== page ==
You've probably heard about Self-made Man, the book by Norah Vincent, a woman who went undercover as a man for 18 months to see how the other half lives. I read an excerpt from her book in the most recent People Magazine and one portion in particular struck me. (Yes, I read People Magazine rather than The Economist. So I am not a serious person. Bite me.)
Anyway, the portion that struck me was her frustration and anger at women she tried to date when she was a man. She was angered by their icy demeanor and the power they had over her. She apparently believes this is a common reaction among men and I suspect she may be right. Here is how she describes it:
The first night we went to several watering holes that catered to young professionals. As I got up to approach the bar, I could see the women I was heading for absorbed in conversation. The female me knew that my approach, no matter how unassuming, would be perceived as a little pathetic and detestable. I didn't want to be that nuisance guy women dread.
"Hi, ladies. (Ladies? Jesus.) Sorry to interrupt, but I wanted to meet you." The women looked me over like inferior produce, then smiled weakly.
As I talked to one woman, I found myself switching to her point of view. Seeing how protected she seemed, I remembered my brother saying, "They only want one thing. That's how guys are." I had, I realized, treated most men with the same coldness that these women were showing me.
[Norah then reveals her true identity to the women.] Then, with startling quickness, we all began chatting like hens. The inclusion was physical. When I'd approached as Ned, they had only bothered to turn halfway around to talk to me, their faces always in profile. Now they turned all the way.
[Later] I found myself thinking about rejection and how small it made me feel. Dating women as a man was a lesson in female power. I disliked women irrationally for a while because of it. I disliked their superiority, their accusatory smiles, their entitlement to choose or dash me with a fingertip.
One reason this section struck a chord with me is that the dynamics Vincent describes seem oh so very familiar. I've been in bars with groups of female friends when a man approaches. I have observed the icy tolerance my friends have extended to these poor saps. This type of interaction always makes me incredibly ill at ease, because I hate seeing people embarrassed. It is at odds with my own instinct towards acting with an eager puppy-dog friendliness towards anyone who hasn't yet proven to be ill-intentioned.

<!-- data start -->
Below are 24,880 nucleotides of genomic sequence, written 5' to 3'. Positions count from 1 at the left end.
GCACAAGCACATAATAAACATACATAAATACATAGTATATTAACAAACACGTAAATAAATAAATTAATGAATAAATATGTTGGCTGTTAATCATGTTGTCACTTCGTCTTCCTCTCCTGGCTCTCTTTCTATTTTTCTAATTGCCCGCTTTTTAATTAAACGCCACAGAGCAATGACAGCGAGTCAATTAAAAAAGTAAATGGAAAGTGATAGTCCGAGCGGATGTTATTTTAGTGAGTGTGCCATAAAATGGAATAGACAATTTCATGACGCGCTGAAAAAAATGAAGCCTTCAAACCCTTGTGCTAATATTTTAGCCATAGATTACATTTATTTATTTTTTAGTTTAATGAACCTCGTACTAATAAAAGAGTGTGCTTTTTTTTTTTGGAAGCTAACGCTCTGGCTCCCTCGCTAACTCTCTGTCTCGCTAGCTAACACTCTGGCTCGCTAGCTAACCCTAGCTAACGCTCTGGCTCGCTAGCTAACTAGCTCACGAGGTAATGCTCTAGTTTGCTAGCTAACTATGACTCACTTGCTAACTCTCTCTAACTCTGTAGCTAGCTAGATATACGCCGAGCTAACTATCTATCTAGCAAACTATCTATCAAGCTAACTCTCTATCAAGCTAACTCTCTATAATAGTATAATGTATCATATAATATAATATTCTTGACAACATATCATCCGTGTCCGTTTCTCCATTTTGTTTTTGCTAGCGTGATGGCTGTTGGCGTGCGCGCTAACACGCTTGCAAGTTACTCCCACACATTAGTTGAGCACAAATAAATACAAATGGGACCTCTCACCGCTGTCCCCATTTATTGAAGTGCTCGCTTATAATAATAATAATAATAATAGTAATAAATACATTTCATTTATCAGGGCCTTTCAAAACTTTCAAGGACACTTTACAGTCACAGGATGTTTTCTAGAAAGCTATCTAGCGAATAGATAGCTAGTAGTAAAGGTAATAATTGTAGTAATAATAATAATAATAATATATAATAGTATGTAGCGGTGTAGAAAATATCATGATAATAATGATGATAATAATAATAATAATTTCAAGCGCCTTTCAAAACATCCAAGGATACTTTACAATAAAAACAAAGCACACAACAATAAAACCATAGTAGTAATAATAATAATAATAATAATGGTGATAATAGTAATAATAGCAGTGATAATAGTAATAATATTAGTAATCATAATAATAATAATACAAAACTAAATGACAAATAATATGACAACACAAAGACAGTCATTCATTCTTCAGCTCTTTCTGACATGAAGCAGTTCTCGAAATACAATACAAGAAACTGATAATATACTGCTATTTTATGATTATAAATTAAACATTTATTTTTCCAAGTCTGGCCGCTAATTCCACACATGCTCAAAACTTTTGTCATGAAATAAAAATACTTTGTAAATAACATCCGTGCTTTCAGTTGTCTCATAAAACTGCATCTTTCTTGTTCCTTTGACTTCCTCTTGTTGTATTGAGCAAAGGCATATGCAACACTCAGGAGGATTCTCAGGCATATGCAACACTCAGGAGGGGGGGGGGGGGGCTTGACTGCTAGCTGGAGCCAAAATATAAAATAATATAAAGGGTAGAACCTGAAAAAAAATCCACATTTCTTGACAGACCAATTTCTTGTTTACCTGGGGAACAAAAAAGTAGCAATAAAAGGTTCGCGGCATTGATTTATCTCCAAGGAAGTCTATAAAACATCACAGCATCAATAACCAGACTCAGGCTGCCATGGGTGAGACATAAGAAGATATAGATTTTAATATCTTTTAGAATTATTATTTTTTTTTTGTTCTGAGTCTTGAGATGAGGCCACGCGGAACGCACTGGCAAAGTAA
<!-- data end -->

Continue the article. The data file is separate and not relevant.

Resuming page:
Warmth and friendliness, however, can get a woman into trouble in this context, because it is perceived as promising something. I am not saying life is a cake-walk for men, who to this day are perceived as responsible for initiating all romantic interactions, but women seemed to be damned-if-we-do and damned-if-we-don't. We are, after all, still considered responsible for policing men's behavior and "not leading him on."
The technique I perfected in public places like bars was the full-face, warm smile, accompanied by a firm, "It's very nice to meet you, but I came here to catch up with my friend." This has the advantage of being up-front without forcing me to take on an ambiguous ice-queen demeanor that makes me uncomfortable. Unfortunately, this directness often resulted in men storming off angrily or calling me names or simply ignoring my request to be left alone. Very few men withdrew politely (and back in my single days, those were the men I always wished I HAD talked to after all). Frankly, the ice queen approach seems a bit safer because it rarely provoked an angry reaction; instead, the man would eventually give up in defeat and we women could get back to laughing and talking to each other.
Of course, a lot of the problem is that there is no well-defined dating etiquette in our culture. Manners are not taught in any systematic way and, even if they were, there is no real consensus in our culture as to what appropriate dating etiquette is. Since there is no established etiquette, the raw power dynamics take over, each side's prejudices hold sway, and people get hurt.
I have suggested some tips here that I think would go a long way towards reducing misunderstandings between the sexes.
(NOTE: I should also point out that Vincent apparently experienced not only a sense of vulnerability towards women but a sense of entitlement as well. Why SHOULD she have expected anything but an icy reception when interrupting a group of strange women who were already "absorbed in conversation" ?)